{ } expenses for the repair of damage to the Employee's principal residence that would qualify for the casualty deduction under Code section 165 (determined without regard to whether the loss exceeds 10% of adjusted gross income). (also attach proof required by the IRS upon Audit)

Having designated the reason for requesting a hardship distribution by checking one or more of the options above, I understand that I must now demonstrate that I have no other resources available to me to meet this hardship. I can do this by meeting the criteria set forth below.

I agree that in order to receive the hardship distribution requested above:

  1. that the distribution will not be in excess of the immediate financial need ($_____________ [enter amount]);
  1. that I previously obtained all distribution and non-taxable loans available under all retirement plans maintained by the Employer;
  1. that I will not be able to make salary reduction and voluntary contributions for 6 months after I receive a hardship distribution; and

I understand that the Administrator will consider my request within a reasonable time, and I agree to provide any additional information which the Administrator may require.


Participant’s Signature

Sworn to and subscribed before me this ____________ day of ______________________, 20_______.


Plan Representative

Edited by: dmanson on Nov 8, 2014 - 5:04am
Thu, Sep 22, 2011 - 3:25am
Joined: Sep 2, 2011

403b early withdrawal

dmanson, I would trust your plan administrator's statement on "no early withdrawal". Thats true with most qualified plans whether 401k or 403b. I assume you are still employed there, so you are out of luck on cashing out.

The exception as you mentioned, is the early withdrawal. I would not try to game the system. They make it difficult for a reason, and they will verify.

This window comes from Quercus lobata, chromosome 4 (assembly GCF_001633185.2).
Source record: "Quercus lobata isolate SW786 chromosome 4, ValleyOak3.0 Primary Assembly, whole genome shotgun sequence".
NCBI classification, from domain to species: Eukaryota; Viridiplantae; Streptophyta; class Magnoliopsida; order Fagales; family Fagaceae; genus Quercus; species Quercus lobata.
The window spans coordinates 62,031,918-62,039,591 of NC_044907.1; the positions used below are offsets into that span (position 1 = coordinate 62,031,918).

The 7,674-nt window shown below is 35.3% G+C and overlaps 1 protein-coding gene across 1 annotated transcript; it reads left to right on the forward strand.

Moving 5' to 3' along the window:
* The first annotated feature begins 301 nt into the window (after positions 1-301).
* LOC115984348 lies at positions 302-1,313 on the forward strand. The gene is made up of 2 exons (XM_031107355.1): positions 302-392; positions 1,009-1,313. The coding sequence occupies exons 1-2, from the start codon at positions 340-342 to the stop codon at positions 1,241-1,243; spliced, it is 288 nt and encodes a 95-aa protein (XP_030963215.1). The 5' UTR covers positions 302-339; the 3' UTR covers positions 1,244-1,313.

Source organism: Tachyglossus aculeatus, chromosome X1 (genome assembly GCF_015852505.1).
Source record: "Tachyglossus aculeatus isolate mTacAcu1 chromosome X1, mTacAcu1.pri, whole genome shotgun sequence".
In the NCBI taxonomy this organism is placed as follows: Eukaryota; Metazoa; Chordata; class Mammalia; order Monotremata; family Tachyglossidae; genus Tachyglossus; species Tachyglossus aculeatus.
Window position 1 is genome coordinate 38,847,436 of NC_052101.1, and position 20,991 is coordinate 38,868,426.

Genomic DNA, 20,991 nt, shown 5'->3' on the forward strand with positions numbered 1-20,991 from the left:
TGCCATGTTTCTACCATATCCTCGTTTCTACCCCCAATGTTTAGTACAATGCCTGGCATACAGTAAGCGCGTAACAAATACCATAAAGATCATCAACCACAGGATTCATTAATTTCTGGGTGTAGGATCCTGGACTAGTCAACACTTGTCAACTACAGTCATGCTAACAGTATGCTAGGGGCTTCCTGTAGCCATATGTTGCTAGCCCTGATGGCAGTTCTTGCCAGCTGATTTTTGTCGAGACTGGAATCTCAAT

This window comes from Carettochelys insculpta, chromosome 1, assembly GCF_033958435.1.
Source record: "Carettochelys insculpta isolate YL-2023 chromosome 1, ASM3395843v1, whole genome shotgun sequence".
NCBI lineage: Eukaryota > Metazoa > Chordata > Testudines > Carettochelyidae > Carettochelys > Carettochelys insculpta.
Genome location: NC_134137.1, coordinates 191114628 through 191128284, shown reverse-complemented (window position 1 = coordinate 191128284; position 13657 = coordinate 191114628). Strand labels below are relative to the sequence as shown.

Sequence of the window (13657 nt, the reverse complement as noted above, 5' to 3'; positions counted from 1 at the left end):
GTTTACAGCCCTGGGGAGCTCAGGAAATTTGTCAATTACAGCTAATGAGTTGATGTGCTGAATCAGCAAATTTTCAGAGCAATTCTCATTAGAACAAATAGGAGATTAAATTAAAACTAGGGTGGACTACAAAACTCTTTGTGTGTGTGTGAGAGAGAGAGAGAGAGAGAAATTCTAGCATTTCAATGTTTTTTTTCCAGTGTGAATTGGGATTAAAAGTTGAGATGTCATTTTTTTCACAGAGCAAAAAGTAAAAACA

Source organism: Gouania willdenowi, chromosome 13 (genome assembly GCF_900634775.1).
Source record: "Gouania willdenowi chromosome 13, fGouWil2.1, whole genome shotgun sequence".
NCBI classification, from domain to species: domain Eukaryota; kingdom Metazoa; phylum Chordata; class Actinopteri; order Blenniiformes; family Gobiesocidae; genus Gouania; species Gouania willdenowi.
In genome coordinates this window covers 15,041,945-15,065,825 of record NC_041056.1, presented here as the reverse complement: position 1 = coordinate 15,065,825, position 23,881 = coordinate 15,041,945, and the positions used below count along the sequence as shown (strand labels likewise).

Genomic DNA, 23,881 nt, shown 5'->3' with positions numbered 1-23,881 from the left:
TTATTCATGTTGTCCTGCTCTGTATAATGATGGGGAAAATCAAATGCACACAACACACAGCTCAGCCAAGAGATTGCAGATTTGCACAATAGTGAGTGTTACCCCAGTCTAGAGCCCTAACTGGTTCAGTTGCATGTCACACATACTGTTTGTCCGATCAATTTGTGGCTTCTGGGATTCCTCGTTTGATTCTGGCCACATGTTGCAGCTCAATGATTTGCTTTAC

Congress has conducted hearings discussing proposals to require investors in qualified plans to convert a certain percentage in to government treasuries. 401k and 403b plans hold trillions of wealth, and uncle sam wants to convert a percentage of that to buy their debt. So if you think you have it bad now, you ain't seen nothing yet. I assume you stopped monthly contributions, so just keep stacking with that fiat.

Don't fret over past decisions, let it go. Move forward more wise and awake.

Thu, Sep 22, 2011 - 8:17am
Joined: Jun 14, 2011


Sounds like just getting another loan for half of your 401k is the way to go. You don't want to have too much money sitting in your 401k anyway. I'm 65 years old and am sitting on a reasonably sizable IRA that I rolled over from my 401K when I retired. I'd love to cash it out but the tax hit would be a killer so I'm withdrawing some every year to keep taxes within reason. There are trillions to dollars sitting in 401k's and IRA's and the criminals running our country would just love to get their hands on it, especially now that we're broke.

That said, if you're willing to pay the taxes I would put in the hardship never know. When I was working , guys in their 30's were getting hardship withdrawals to buy cars and boats and other junk. Maybe it depends on who is the plan administrator.

Thu, Sep 22, 2011 - 8:22am
Joined: Jun 14, 2011

I'm not being political when

I'm not being political when I say "criminals running the country." There are many criminals in both parties.